Does your tone mean you would have preferred the vengeance version of the story where Rusty saw to it that Chris was prosecuted to the full extent of the law and was just coming up on parole now? Or am I just reading you wrong and making assumptions based on some of your comments at other threads? (Please forgive me if it is the latter.)

    Comment by Geoff J — November 18, 2005 @ 11:25 am

  17. Um, yeah, Jordan, I’m not getting your gist. And why are you putting “follow the spirit” in quotes?

    Or are you just a karate master and are offended at my words about self-defense?

    Comment by Rusty — November 18, 2005 @ 11:42 am

  18. Sorry to sound snide, but that is how I feel. Just sounds a little too good to be true. But it probably is true, I know.

    I just have trouble understanding why people think that “having a hard time” is an excuse for bully behavior. There should be no excuses. I don’t care if his mother had died playing russian roullette. He had no right to treat you that way and humiliate you in front of everyone.

    I put “follow the spirit” in quotes because: how do you know it was the “spirit” who told you to react that way and not your own sensible intuition? I have been bugged lately, at church and elsewhere, of how people attribute so many things to the “spirit.”

    And I’m feeling generally snide today. Hopefully I won’t be tomorrow.

    Comment by Jordan — November 18, 2005 @ 11:57 am

  19. OK- after reading that, it is much less sympathetic than I actually am. Sorry for misrepresenting myself.

    It’s just hard to hear about your perfect life and all the blessings you get from “following the spirit.”

    But I guess I can sincerely say that I am happy you have such experiences to draw upon.

    Comment by Jordan — November 18, 2005 @ 12:06 pm

  20. Jordan,
    Don’t sweat it man, I’m actually a big fan of snideness, but only when I’m the one being snide :)

    My reaction was definitely not to pray for him. My reaction was fear, hate, thoughts of self-defense classes, vengeance, calling police, telling the principal, etc. I went to my seminary teacher because he was there and I needed to talk with someone. After having time to discuss it, to reason through it, and (what I feel/felt) being led by the Spirit, Brother Sims helped me come to the conclusion that I did. As a sophomore I didn’t have “sensible intuition”, trust me. Ask Don, he’ll tell you.

    I’m not saying the Spirit guided me through the whole thing but there were nudges here and there. And that’s been the pattern for how the Spirit works in my life. For others it’s different, but for me that’s exactly how it works.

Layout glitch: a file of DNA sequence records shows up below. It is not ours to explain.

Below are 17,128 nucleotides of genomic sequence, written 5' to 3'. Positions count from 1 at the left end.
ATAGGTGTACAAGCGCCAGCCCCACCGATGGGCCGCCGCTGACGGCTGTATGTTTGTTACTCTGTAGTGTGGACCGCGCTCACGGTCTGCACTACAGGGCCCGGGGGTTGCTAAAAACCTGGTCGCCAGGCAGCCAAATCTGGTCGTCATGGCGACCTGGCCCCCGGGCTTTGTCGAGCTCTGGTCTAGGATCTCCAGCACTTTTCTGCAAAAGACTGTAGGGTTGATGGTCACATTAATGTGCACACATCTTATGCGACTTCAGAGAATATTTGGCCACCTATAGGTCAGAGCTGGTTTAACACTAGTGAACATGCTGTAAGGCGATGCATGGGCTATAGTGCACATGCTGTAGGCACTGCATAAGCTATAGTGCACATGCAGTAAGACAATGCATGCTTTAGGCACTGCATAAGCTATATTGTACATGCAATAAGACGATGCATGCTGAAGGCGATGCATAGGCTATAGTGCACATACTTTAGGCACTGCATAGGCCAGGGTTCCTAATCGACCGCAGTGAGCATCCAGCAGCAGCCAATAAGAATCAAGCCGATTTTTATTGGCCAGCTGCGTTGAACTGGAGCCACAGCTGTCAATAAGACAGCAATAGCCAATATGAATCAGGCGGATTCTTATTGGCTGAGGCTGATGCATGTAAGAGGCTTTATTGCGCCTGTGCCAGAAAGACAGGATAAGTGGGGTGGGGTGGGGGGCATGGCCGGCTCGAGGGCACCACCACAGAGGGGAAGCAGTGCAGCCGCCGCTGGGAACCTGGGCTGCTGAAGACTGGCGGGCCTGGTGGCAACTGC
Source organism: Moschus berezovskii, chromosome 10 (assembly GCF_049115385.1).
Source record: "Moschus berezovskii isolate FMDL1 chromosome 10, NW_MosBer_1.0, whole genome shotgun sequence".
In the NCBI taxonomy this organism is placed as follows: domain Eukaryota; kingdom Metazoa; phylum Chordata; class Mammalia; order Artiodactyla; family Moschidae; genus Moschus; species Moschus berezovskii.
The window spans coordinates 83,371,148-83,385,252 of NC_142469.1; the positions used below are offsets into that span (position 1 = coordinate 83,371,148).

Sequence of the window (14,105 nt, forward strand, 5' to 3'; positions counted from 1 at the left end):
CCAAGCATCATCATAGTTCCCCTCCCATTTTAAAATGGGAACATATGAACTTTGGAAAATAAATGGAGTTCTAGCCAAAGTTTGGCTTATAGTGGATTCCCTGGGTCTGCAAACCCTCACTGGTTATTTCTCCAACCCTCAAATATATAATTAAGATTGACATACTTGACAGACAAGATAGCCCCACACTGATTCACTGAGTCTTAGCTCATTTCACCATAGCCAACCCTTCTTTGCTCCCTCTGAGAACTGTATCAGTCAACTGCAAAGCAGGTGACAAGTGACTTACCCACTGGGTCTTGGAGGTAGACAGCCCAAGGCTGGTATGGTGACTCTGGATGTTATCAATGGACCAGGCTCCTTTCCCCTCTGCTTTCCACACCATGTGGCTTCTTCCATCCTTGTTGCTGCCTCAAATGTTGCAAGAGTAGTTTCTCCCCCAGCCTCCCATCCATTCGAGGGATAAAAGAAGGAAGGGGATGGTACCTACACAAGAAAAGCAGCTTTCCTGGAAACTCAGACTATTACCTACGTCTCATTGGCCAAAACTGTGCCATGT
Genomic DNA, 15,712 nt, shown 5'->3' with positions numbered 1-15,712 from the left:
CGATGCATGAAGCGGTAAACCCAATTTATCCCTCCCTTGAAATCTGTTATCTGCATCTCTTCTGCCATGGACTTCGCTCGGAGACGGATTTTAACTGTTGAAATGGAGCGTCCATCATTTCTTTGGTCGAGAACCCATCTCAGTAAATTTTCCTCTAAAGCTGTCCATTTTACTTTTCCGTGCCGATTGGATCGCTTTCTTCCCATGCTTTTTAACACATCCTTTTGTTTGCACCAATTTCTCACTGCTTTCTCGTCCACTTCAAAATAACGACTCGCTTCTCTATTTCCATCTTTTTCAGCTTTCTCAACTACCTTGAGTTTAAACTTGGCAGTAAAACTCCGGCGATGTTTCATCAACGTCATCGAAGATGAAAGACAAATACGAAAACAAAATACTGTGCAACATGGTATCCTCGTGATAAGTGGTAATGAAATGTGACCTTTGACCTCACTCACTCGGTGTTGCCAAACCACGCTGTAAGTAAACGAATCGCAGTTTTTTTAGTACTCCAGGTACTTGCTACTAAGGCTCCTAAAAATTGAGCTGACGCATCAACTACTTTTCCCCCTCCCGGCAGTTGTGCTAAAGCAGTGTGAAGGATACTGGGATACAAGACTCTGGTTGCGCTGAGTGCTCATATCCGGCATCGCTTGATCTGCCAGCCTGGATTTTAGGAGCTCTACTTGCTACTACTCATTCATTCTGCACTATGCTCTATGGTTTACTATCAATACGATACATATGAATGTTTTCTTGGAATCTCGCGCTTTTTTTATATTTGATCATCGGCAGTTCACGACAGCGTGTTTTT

And I have to admit that this is my only General Conference-worthy experience in my life. If they ever ask me to give two talks I don’t know what I’ll say in the second one :)

    Comment by Rusty — November 18, 2005 @ 12:27 pm

  21. Jordan,

    Nothing in Rusty’s story suggests that the bully was justified in his behavior. And I don’t think anyone thinks “that “having a hard time” is an excuse for bully behavior”.

    “He had no right to treat you that way and humiliate you in front of everyone.” Maybe so, but what of it? Does this mean that Rusty’s response was wrong? When we’re absorbed in making other people pay for their sins we are not loving them as we ought.

    Comment by Eric Russell — November 18, 2005 @ 1:58 pm

  22. Eric:

    When we’re absorbed in making other people pay for their sins we are not loving them as we ought.

    You’re right, of course. I already admitted that I am a sinner, so what’s the point? That I’m not loving people as I ought? I know that already! So make me run through another several probations…

    Comment by Jordan — November 18, 2005 @ 4:18 pm

  23. Proberbs 25:21-22 (see also Romans 12:20)
    21 If thine enemy be hungry, give him bread to eat; and if he be thirsty, give him water to drink:
    22 For thou shalt heap coals of fire upon his head, and the LORD shall reward thee.

    I couldn’t help but think of these verses, which have always amused me because of the benevolence/malice balance they strike. At the same time, I like Rusty’s post because it shows that a person’s heart can be changed and that a person can truly learn to love his/her enemy.

    Comment by danithew — November 19, 2005 @ 11:59 am

  24. There should be no excuses. I don’t care if his mother had died playing russian roullette. He had no right to treat you that way and humiliate you in front of everyone.

    Of course, those aren’t excuses. And I don’t think that President Hinckley, in the story he told at the last General Conference, excused the kid who took an action that seriously disfigured the victim.

    But there are at least two points that need to be made:It isn’t up to us to judge others, even bullies. That boy’s life was not an excuse for what he did, but an explanation, or at least part of one. There might be people that “need” to have their lights punched out, but this boy wasn’t one of them. Because Rusty treated this boy the way Jesus would have treated him, he was able to some degree see himself as child of God, even if he might not have articulated that way.Praying for our enemies is always the right thing to do. We’ve been commanded to do it, so we should.I, for one, benefited from reading Rusty’s story, and I don’t understand this flak he has received for it. It seems like we want to follow the gospel only where it’s convenient.

    Comment by EricG — November 19, 2005 @ 3:29 pm

  25. Thanks for this post Rusty. I think I was “led by the spirit” to read it today.

    Honestly I have been dealing with an extremely difficult family member, a bully in a more subtle way, and have been at a loss as to how to deal with them. I think what Brother Sims told you would work for me.

    Thanks again.

    Comment by kristen j — November 20, 2005 @ 1:31 am

  26. Rusty, your post made me laugh. Whenever someone in high school wanted to fight me or my harmless, wussy friends, us “talking s#$@ about them” was the justification they used every time. Glad to see that’s a universal line.

    Comment by davis Bell — November 21, 2005 @ 12:03 am